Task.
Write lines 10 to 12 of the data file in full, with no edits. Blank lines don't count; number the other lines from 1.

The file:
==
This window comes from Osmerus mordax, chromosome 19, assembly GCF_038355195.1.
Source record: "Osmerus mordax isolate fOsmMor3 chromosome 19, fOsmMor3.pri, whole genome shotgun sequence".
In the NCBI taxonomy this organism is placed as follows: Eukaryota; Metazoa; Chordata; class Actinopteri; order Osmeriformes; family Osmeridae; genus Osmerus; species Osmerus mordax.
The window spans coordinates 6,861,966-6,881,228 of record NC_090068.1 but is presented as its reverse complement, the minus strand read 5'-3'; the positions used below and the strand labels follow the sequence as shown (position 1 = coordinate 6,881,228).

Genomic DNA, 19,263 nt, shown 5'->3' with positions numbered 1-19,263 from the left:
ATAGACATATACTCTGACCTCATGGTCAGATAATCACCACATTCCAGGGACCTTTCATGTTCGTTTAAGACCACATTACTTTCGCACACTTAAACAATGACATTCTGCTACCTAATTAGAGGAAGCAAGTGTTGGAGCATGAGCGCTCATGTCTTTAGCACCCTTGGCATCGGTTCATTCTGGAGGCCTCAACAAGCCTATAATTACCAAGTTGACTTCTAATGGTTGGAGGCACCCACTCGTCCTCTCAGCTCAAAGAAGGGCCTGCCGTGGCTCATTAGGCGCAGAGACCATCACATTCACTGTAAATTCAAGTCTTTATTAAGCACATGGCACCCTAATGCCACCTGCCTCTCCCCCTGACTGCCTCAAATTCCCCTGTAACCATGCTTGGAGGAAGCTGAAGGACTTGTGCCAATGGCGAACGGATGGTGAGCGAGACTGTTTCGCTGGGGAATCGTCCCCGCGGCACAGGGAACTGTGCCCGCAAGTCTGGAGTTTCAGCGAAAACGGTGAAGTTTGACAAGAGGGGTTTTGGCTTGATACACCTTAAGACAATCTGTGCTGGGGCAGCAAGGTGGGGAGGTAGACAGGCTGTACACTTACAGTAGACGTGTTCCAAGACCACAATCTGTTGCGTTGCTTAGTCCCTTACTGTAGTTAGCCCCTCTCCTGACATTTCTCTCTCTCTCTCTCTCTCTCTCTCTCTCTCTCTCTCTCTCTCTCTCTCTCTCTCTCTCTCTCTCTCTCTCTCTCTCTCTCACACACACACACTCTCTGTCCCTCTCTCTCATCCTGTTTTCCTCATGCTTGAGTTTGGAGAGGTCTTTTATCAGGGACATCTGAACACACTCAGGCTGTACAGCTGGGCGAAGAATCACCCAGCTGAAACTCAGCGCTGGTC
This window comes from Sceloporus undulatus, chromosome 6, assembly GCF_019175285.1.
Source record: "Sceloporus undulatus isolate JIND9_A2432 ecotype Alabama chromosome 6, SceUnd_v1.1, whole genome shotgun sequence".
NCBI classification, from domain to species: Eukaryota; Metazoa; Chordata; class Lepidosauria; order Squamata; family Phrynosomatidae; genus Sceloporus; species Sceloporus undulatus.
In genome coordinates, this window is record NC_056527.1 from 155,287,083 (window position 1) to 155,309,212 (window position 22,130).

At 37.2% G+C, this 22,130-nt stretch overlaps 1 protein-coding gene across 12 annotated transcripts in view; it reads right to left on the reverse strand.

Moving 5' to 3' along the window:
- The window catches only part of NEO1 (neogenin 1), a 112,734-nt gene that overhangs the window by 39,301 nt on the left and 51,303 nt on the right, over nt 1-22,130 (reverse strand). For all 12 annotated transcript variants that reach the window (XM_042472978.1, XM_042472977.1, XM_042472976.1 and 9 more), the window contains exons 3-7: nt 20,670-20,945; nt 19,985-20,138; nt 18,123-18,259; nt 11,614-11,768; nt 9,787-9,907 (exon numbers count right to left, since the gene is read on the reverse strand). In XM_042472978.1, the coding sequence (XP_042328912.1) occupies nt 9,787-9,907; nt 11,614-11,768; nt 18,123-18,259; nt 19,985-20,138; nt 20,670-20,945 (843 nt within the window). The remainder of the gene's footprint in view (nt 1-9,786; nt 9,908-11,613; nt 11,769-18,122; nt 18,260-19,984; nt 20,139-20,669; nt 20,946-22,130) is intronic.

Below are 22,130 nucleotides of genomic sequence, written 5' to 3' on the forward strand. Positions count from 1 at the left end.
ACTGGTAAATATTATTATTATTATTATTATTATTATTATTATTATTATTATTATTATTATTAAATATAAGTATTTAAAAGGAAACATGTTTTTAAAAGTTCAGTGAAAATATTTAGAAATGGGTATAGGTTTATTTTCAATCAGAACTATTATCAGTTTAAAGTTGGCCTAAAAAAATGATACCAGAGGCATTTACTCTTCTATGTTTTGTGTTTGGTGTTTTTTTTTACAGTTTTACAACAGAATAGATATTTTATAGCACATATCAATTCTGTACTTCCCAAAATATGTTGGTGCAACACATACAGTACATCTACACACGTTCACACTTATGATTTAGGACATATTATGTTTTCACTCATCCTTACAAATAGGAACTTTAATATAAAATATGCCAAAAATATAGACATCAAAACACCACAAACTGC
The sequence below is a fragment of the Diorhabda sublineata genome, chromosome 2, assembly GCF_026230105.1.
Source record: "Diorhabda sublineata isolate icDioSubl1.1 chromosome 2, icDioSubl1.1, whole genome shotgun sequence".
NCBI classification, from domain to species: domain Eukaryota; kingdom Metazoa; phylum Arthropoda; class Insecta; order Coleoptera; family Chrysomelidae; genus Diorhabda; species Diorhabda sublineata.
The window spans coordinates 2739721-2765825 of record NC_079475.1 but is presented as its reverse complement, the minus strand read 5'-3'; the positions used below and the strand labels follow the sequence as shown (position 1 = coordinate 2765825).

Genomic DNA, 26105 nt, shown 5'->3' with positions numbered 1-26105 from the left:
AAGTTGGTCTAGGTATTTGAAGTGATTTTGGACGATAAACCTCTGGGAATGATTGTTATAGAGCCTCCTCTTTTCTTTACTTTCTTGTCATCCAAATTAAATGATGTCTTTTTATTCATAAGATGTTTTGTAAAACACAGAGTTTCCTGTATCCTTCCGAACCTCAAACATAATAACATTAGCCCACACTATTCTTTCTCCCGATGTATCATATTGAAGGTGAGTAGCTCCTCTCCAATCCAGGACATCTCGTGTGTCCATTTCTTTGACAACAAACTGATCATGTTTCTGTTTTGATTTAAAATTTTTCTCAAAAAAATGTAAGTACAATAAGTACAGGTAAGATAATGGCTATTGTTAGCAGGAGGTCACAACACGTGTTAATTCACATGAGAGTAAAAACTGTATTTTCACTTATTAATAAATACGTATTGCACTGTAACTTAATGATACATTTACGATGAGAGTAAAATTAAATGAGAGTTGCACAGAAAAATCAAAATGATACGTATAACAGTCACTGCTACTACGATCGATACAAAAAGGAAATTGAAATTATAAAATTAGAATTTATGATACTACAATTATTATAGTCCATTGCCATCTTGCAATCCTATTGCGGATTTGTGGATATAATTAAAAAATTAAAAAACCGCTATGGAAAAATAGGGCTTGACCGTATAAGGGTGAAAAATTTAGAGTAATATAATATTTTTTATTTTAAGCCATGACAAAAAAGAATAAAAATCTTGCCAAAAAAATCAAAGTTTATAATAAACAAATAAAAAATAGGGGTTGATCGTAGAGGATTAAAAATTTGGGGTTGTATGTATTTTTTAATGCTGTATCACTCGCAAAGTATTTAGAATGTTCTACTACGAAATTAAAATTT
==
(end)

In genome coordinates, this window is record NC_056527.1 from 155,287,083 (window position 1) to 155,309,212 (window position 22,130).

At 37.2% G+C, this 22,130-nt stretch overlaps 1 protein-coding gene across 12 annotated transcripts in view; it reads right to left on the reverse strand.

Moving 5' to 3' along the window: